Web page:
CX with roo bar-img_0146.jpg
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  23. #23
    Member d coupe's Avatar
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    Quote Originally Posted by Greg C View Post
    Rule is never drive at dusk, dawn, or night. The amount of road kill we saw when we went to the flinders ranges was terrible. Why would you want to drive at night, the countryside is so beautiful you should want to see it.
    Unfortunately most of my trips are at night, I will go to Perth after work, quite often leave at 7 - 8pm thus missing dusk. Car runs better, less traffic, and mostly the roos are abated.
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    Yes, for a lot of us, we have no choice when we travel.
    That said, Mrs Fingers and I have only hit 5 roo's between us in a combined 70 years of driving, mostly on country roads.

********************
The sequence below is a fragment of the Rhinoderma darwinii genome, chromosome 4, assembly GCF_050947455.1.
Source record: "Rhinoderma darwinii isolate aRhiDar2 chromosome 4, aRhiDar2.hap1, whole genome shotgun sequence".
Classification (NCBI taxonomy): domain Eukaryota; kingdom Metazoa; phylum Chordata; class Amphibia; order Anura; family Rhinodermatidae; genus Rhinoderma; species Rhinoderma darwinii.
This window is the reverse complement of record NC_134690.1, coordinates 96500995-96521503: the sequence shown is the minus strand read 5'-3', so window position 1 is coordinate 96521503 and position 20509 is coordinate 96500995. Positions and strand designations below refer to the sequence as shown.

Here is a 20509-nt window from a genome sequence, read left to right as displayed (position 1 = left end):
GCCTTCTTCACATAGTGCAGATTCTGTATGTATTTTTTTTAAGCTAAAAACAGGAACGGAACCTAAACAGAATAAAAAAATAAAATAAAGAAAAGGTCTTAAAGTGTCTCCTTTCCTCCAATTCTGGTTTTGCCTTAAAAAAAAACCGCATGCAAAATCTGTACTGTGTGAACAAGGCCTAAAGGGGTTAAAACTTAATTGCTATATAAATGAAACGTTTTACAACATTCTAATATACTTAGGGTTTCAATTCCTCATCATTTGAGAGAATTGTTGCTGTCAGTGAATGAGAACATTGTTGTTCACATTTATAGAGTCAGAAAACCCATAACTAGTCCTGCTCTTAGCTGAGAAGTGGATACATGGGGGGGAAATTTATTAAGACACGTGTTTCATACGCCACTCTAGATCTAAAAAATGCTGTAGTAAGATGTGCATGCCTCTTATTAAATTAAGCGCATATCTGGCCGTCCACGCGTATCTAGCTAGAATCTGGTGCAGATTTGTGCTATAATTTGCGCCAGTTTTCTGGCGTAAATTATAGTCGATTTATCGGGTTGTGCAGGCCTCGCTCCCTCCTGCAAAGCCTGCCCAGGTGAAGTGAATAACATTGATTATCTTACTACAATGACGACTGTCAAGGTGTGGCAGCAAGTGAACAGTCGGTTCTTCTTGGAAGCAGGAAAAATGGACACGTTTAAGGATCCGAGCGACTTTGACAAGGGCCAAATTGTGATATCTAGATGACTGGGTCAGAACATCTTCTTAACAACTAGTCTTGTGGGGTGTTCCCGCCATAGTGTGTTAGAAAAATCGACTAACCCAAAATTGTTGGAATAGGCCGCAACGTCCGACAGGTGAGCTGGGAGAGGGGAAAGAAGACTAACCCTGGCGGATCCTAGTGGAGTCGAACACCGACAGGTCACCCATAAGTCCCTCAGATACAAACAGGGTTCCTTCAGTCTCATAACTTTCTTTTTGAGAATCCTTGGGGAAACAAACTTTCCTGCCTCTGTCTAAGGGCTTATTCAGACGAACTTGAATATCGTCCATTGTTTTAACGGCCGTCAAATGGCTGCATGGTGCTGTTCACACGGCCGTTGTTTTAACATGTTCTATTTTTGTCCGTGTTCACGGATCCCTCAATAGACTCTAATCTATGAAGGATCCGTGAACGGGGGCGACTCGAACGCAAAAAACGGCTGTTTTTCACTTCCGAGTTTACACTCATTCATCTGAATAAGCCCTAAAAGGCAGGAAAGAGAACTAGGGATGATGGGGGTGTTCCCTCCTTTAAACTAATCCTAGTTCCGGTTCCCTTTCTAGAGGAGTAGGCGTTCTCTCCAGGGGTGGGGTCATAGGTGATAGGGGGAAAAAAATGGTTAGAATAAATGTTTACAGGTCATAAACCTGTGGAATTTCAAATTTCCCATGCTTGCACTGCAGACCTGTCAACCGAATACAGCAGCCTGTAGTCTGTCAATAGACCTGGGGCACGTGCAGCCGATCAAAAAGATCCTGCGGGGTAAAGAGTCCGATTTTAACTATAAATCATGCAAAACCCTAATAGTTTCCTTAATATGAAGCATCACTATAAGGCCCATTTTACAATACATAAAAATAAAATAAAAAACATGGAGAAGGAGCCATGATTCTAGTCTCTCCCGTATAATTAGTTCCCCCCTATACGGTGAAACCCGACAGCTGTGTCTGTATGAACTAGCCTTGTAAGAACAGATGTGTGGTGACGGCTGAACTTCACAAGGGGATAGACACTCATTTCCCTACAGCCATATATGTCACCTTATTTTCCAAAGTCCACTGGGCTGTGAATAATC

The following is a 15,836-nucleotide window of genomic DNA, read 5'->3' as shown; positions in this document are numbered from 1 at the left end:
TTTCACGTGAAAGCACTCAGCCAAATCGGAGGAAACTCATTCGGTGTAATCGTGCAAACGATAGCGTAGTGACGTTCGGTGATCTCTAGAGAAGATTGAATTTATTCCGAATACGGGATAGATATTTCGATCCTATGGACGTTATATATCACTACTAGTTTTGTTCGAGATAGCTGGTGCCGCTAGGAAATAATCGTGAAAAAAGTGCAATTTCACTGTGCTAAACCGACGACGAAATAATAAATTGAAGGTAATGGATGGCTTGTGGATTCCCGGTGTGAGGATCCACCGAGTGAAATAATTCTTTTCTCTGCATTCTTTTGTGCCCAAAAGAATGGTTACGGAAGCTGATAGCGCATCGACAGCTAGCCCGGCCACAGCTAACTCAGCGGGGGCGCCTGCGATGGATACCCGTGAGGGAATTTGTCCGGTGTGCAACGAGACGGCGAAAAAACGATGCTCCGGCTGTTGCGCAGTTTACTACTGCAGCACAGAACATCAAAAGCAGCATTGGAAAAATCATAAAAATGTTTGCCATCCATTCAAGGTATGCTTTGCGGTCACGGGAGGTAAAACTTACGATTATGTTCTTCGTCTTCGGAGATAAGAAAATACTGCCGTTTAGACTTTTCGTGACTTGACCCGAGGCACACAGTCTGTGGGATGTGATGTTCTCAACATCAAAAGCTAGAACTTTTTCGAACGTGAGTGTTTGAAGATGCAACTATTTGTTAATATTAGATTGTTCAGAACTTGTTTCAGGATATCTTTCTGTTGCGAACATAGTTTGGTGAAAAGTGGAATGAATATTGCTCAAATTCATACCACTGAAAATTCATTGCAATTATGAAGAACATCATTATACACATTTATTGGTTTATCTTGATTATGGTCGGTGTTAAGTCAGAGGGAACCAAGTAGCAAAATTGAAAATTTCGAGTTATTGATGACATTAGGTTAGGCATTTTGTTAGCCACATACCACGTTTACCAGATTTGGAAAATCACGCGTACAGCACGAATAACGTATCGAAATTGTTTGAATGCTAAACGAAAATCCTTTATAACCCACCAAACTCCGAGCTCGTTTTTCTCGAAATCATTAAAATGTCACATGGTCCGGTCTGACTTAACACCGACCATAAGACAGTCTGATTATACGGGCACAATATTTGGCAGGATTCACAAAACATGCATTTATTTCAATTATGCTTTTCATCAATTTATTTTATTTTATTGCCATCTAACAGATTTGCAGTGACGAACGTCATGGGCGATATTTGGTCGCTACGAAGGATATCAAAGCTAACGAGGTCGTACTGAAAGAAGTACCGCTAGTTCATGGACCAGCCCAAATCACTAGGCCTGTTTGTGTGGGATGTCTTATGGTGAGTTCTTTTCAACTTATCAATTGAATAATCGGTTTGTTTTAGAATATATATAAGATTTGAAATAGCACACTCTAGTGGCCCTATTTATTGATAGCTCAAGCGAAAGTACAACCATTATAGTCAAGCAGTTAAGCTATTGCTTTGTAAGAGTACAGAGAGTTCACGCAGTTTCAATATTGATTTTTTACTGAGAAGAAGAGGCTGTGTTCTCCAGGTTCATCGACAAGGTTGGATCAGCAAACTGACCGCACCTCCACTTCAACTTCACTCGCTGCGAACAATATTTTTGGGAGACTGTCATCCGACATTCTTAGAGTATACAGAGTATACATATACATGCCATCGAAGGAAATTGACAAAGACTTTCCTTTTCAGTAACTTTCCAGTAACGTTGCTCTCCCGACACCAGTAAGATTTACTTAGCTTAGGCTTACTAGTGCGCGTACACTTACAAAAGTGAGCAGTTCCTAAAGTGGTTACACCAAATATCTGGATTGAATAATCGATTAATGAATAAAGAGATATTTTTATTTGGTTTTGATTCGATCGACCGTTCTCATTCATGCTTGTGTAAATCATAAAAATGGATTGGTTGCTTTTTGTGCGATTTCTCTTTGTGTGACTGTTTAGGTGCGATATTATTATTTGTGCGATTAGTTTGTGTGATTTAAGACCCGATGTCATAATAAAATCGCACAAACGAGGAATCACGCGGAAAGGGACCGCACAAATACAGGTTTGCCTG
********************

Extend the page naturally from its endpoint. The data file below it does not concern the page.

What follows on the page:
25. #25
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    CX with roo bar-image.jpg

    CX with roo bar-image.jpg
    I spent some time in August with two injured motorcyclists east of Madura A roo hit them and although they rider and pillion held the bike up his wife was badly injured. It took three hours for an ambulance and the flying doctor could not land due to severe weather. They were driven in to South Australia by ambulance then flown to Adelaide. On the trip back just above the Madura Pass a car was stranded due to no bar and a roo hit.

    Sometimes we see none out there other times we see them.
    Last edited by Graelin; 30th June 2016 at 08:21 PM. Reason: Madura not Mundabilla